Why not pick a few places and call around to see if there's anything available, at all, on any of the days you'll be in town? You never know, especially if you're a small party.

The big problem with restaurants like this is if you need a table for six or something.

All this "ask for the person in charge" and "slip them money" is pretty gauche. If they can't seat you, they can't seat you. It's extremely unlikely that restaurants like this would turn people away just because, like, they seemed like rubes or whatever, when there is a table available. Haute cuisine restaurants want your money.

Also, don't count on being able to ask for a "better table" or get snooty about wait times. If you walk into Per Se without a reservation, and they can seat you at all, or they tell you they have something opening up in 20 minutes, that's what there is. There's no magic awesome table sitting open waiting for you to throw your weight around to "win" it.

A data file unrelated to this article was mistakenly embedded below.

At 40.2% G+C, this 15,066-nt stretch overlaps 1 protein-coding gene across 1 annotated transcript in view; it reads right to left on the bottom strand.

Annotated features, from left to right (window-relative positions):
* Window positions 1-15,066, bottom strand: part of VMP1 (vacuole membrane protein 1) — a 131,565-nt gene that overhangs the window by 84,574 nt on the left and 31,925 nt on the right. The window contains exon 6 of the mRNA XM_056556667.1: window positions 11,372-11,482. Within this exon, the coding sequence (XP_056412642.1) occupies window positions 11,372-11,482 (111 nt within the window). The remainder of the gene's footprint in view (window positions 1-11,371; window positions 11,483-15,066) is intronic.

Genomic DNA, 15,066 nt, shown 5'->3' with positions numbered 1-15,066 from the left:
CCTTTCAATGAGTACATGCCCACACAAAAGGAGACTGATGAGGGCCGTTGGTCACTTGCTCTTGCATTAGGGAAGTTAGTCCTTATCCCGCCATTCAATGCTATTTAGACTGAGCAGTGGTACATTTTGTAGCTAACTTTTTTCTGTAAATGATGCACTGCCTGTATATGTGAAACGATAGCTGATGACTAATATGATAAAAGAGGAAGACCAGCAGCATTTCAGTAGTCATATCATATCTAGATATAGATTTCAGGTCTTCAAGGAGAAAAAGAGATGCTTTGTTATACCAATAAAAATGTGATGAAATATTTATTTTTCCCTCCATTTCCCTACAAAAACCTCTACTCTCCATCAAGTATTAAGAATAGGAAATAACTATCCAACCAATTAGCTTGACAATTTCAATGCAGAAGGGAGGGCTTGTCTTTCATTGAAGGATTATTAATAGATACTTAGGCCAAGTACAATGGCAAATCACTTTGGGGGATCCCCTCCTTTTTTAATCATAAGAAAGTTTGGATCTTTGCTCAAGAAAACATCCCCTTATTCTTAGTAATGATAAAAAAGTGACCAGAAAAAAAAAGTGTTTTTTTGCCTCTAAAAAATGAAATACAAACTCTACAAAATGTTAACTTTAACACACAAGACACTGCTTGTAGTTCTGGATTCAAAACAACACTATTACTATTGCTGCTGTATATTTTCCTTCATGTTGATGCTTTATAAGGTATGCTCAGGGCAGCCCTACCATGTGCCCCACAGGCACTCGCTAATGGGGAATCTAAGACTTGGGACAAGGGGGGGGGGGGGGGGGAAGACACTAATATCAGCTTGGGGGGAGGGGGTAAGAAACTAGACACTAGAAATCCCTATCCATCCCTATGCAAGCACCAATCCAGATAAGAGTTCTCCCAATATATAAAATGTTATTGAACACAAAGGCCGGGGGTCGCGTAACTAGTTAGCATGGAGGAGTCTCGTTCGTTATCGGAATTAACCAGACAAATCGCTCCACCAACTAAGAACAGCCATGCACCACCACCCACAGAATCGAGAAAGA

If you're an out of towner on vacation to New York for your first and possibly only time ever, you are never going to be the Maitre D's "new best customer". This isn't meant to be insulting in any way, but people who work in the service industry here can pick out who is potentially a regular and who's on vacation. Though honestly it doesn't matter, because you don't need to be the Maitre D's best customer. You just want to eat in the restaurant. Either they can accommodate you, or they can't. Everything else is just noise.